Sinatra's still under their skin

With a toast to the dearly departed crooner, fans gather to celebrate the hypnotic legacy, the bliss that was Ol' Blue Eyes.

Pop Culture

May 20, 2001|By Arthur Hirsch | Arthur Hirsch,Sun Staff

If one image from the night stands out, it's of this tall man with a full head of gray hair in a gray sports jacket and black shirt who just said that he was turning 80 next spring standing up at the table where three other men sat in this Italian place in Locust Point. Frankly it was a little odd and a little uneasy to be sitting there listening to him stand and sing "You Make Me Feel So Young," not just because he did the entire song, not just because he sang it a cappella, but because his full heart was in it, and he seemed blissfully adrift in a distant place of his own life. And his own life had gotten wrapped up with Frank Sinatra.

Like the fellow in a poem by Gerald Early, whose children stare at their crazy father always wanting to hear Frank Sinatra, even when there was no Frank Sinatra to be heard. No one questions the sanity of this gray-haired fellow who introduces himself as "Doc" Myers, although he also goes by Dewey and Bernard. You could hear that the karaoke had already started downstairs at Pazza Luna, and in a couple hours they'd be lifting glasses of Jack Daniels around the bar at the moment that would precisely mark (in Pacific Time) the third anniversary of the death of Frank Sinatra, at 82, on May 14, 1998.

Maybe 80 people passed through the little place last Monday night, having dinner and drinks, fooling around with their paper Sinatra masks, listening to Sinatra impersonator Mickey Light perform his renditions and then a few others of lesser renown do theirs. It's how Sinatra started, too, a skinny kid singing in his mother's saloon with the player piano. During Prohibition, that was karaoke.

To sound like an idol

In his early days Sinatra wanted nothing more than to sound like Bing Crosby. Years later he said: "The thing about Bing was, he made you think you could do it too. ... He was so relaxed, so casual."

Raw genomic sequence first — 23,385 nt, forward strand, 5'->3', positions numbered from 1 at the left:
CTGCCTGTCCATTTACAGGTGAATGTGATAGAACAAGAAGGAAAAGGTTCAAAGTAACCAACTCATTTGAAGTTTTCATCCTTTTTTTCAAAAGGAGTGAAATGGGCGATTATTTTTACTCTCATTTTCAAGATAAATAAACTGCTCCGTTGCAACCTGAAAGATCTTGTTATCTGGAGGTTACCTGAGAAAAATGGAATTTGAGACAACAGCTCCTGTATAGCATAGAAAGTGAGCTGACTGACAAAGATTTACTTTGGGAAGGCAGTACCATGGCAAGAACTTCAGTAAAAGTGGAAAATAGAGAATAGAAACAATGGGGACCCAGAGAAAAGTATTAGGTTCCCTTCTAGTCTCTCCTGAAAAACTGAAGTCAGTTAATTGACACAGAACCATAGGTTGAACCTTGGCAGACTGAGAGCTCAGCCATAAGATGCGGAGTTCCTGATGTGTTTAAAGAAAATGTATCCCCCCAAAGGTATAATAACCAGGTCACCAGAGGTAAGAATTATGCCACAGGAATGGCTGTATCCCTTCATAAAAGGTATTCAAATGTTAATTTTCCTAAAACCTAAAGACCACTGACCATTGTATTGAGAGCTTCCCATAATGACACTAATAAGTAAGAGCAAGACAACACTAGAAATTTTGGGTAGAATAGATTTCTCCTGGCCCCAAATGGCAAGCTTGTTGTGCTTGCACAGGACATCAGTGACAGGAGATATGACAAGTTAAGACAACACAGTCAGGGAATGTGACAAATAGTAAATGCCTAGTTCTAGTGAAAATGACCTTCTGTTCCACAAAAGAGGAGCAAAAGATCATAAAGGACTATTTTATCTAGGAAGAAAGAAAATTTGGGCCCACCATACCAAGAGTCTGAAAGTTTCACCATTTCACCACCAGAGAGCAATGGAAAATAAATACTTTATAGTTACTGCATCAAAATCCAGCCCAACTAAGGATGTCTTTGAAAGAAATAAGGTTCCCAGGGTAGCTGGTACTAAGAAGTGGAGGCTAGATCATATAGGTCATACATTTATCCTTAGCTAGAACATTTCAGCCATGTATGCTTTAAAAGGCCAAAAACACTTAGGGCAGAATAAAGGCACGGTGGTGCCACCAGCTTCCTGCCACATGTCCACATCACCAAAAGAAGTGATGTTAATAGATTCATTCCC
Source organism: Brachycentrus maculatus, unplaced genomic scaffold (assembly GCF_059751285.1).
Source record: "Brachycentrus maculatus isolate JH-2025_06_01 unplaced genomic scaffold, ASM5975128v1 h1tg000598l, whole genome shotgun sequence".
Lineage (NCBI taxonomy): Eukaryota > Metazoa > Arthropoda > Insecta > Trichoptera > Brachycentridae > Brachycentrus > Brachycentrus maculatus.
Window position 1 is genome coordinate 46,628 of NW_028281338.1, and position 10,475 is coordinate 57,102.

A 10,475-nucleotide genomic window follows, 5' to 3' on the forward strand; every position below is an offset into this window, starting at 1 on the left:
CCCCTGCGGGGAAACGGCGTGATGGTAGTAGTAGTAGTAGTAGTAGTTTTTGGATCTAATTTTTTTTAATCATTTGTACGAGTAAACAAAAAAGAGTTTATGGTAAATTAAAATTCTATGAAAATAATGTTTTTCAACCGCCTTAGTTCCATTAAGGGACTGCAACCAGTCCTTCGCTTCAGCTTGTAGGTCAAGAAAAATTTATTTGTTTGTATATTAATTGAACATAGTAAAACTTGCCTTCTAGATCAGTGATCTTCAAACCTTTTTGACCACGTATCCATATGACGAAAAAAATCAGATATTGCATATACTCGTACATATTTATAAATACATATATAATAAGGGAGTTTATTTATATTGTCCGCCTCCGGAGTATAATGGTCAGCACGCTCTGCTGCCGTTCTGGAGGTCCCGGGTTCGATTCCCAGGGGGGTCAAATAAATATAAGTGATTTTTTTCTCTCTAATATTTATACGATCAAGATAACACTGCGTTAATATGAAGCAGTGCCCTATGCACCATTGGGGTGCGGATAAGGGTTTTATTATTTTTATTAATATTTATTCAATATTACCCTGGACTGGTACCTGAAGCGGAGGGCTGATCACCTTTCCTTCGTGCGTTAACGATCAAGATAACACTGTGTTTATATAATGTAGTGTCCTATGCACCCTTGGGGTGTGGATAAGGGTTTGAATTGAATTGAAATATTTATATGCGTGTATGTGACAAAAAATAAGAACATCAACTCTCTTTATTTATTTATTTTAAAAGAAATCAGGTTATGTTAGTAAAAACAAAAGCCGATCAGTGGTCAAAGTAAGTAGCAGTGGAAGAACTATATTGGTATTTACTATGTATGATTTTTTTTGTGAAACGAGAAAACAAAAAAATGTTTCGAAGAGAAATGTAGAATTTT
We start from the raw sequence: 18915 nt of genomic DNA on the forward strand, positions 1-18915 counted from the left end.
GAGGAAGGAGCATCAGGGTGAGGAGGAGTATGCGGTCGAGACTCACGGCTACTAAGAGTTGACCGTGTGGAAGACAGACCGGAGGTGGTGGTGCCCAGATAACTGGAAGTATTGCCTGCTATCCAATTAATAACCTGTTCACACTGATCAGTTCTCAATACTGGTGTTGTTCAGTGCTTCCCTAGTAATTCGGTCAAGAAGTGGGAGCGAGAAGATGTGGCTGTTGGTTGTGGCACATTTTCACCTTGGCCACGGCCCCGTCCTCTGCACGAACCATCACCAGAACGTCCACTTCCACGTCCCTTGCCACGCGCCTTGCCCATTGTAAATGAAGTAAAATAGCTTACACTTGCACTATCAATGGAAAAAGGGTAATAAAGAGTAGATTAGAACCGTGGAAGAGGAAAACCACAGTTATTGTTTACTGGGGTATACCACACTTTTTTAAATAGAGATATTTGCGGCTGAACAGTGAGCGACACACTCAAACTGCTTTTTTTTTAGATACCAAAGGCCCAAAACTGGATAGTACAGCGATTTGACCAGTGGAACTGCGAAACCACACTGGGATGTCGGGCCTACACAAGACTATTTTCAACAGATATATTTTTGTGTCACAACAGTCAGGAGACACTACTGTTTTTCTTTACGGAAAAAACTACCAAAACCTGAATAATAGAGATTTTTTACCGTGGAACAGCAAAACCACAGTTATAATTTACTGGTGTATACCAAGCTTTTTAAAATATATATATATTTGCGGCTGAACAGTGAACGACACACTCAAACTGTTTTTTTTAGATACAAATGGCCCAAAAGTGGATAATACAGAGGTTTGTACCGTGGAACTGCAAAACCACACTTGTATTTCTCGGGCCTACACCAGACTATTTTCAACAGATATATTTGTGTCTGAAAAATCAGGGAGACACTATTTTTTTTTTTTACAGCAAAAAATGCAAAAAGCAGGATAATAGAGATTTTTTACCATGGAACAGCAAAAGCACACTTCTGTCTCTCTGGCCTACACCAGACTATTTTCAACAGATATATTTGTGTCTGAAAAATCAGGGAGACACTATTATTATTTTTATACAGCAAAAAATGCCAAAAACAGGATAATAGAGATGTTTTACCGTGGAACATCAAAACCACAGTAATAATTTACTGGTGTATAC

Soon enough Sinatra outgrew wanting to sing like Crosby. Who knows how many generations will pass before legions of men outgrow wanting to take the microphone and perform a certain alchemic miracle of Frankness. For much the same reason Sinatra said about Crosby -- he made it sound so easy -- you might just think that you, maybe, maybe ... For a moment, anyhow, one can dream.

Mickey Light, who is 65 years old, has been making a living at it for 12 years now, billing himself as "Baltimore's Own Ol' Blue Eyes." His eyes really are blue, and his booking agent, Chuck Bishop, says "with a few drinks, dim lights, you'd think it's Frank up there."

Light made it a kind of Frank-meets-Jerry telethon up there Monday night, doing 2 1/2 hours, setting his gear at full schmaltz with the gestures and ritual Camel-smoking and Jack-drinking and the little hat jauntily cocked. Light wore a black tuxedo and, Bishop noted, just the kind of tasseled black shoes Frank wore in formal attire. These people know their Frank.

"I've got everything he's ever recorded," says Light. "I started to listen to him when I was a kid. We always wanted to be like Sinatra."

Pete Hamill, who published a short and rather personal book on Sinatra in 1998 called "Why Sinatra Matters," wrote that Sinatra matters partly because he defined a certain American male archetype that had not quite existed before. His urban, solitary "Tender Tough Guy" set a tone for generations of American men long before anyone had heard of a "Tao of Steve."

He worked 'Witchcraft'

All right, not so much cultural critique was going on at Pazza Luna, not with the dream machine going at the far end of the bar.

Larry Panicho, a Baltimore hair stylist, took several turns at finding his Inner Frank. He did "That's Life." He did "Summer Wind" and "I've Got You Under My Skin." Panicho, 57, says he didn't start to appreciate Sinatra until he was in his 30s. That, he says, is part of the essential Frank experience.

"The essence is, as you grow up and mature and you listen to music, you realize how great the man was. Young kids don't know that. His phrasing, his timing was impeccable."

These kids, yeah. "Doc" Myers was making a speech about that, going on about the noise and the drums and the lyrics you cannot understand, and for a minute you'd have sworn that the new president was another Texan, Lyndon Baines Johnson, and did you get a load of that band on the Sullivan show -- the Beagles? Beatles? What the heck was that?

Time warp was all in the spirit, as Frank transcends time. His first public appearance was with Major Bowes on a radio amateur show with the Hoboken Four in 1935. His last was at the Frank Sinatra Celebrity Invitational Golf Tournament in 1995. In those 60 years he reinvented not only himself more than once, but also his audience and much of what we now think about singing and about music.

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